Extra long childsupport question


#1

I am assuming that your Husband agreed to her proposal and his son has lived with him and his daughter has lived with is ex-wife.

Every state has child support guidelines, but each state uses a different standard set by their legislature. If child support and the arrearage was calculated based on California law, I cannot tell you if they took into account the fact that he had another child or not.

I think there are facts that I am missing here. Did he attend the hearing for child support in California? Did he tell them at that time that he had a child from the same relationship that was living with him? Because it has been over four years from the time that this order was entered, it is unlikely that he will be able to modify the arrearage amount at this point.

NC is not getting more involved because KY still has jurisdiction over the child support issue and only one state is going to take jurisdiction of this at a time. Your Husband may want to consult an attorney in KY to see what his legal options are, but in order to modify the order related to his son, he will need to travel to KY for the hearing, he needs to be there to give evidence.

Helena M. Nevicosi
Attorney with Rosen Law Firm

4101 Lake Boone Trail, Suite 500
Raleigh, North Carolina 27607
919.787.6668 main phone
919.787.6361 main fax

Charlotte Office
301 McCullough Drive
Suite 510
Charlotte, NC 28262
Main Phone: (704)307.4600
Main Fax: (704) 9343.0044

Durham & Chapel Hill Office
1829 East Franklin Street
Building 600
Chapel Hill, NC 27514
(919) 321.0780

ROSEN.COM

The response posted above is based upon the limited factual information made available and is not intended as a full and complete response to the question. The only reliable manner to obtain complete and adequate legal advice is to consult with an attorney, fully explain your situation, and allow the attorney sufficient opportunity to research the applicable law and facts required to render an accurate opinion. The basic information provided above is intended as a public service only, a full discussion with an attorney should be undertaken before taking any action. The information posted on this forum is available for public viewing and is not intended to create an attorney client relationship with any individual. These answers are provided for informational purposes only, a person should consult with their own individual legal counsel before taking any action that could affect their legal rights or obligations.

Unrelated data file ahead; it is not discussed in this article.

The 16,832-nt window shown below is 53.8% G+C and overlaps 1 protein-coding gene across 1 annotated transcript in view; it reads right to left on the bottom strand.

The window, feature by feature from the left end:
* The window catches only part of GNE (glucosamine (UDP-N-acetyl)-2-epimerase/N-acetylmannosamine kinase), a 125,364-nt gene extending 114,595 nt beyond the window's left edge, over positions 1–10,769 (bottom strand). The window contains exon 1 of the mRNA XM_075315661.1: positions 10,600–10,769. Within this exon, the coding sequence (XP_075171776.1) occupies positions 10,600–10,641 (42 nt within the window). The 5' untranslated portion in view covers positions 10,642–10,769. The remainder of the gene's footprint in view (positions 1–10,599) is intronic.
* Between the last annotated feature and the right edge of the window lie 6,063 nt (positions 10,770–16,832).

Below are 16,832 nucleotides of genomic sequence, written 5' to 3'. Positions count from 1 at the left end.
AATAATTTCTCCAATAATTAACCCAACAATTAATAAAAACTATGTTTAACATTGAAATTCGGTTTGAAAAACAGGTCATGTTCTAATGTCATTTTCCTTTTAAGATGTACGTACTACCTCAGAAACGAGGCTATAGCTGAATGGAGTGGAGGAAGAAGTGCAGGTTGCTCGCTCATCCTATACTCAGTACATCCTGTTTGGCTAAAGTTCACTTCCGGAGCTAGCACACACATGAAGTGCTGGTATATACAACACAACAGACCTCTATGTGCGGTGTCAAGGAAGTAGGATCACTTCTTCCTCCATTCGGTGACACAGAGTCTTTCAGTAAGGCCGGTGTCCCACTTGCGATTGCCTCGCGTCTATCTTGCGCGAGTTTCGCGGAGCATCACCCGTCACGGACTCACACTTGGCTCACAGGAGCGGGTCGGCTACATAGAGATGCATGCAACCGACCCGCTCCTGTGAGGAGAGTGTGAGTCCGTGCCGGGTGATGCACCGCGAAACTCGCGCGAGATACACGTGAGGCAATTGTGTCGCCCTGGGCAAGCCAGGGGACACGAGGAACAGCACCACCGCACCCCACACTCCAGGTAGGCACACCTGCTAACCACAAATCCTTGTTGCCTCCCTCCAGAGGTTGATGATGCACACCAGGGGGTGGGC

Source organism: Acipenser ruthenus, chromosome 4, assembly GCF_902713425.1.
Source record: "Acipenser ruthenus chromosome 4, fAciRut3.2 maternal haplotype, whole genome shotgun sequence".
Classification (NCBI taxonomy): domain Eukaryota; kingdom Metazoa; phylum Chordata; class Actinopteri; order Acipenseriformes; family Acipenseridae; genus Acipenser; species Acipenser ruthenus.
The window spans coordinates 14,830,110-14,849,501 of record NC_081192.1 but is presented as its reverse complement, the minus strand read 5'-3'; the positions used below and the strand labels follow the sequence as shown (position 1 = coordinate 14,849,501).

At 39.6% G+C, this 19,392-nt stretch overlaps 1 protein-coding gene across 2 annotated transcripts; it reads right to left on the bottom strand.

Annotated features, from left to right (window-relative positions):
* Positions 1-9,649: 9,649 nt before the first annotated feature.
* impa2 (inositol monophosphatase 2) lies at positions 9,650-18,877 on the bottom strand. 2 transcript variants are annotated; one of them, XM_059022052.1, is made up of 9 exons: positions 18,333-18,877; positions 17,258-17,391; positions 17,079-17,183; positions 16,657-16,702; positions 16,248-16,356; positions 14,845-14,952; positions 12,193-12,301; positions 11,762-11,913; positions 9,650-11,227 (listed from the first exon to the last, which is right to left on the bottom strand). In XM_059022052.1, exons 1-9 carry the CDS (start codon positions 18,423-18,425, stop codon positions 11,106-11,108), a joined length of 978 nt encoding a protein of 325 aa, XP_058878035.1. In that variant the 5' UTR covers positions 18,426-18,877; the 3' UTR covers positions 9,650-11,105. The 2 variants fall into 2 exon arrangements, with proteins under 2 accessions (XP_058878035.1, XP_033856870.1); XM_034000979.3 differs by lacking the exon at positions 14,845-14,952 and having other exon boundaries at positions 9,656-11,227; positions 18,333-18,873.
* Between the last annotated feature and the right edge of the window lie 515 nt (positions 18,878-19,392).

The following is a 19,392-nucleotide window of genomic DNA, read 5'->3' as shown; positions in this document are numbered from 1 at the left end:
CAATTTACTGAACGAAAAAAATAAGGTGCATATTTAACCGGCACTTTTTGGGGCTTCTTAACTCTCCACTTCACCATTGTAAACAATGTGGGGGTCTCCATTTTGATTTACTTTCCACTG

#2

He was not in California when the custody was ordered. He was in North Carolina and he was informed that there would be a trial about a month from him receiving the letter. Due to his financial situation he had no way of traveling to California. They were not told of a second child and he did not “agree” to the situation of her having custody of the other child. It’s just something that happens when you dont have the money to protect yourself. At this point its not possible for him to travel to Kentucky. We just cannot afford it. Its sad that we dont have the money (loans are not an option due to credit) to take care of this situation. I’m sure this happens to alot of people. They have to accept what the law says even if its not right because they cant get there to fight it.


#3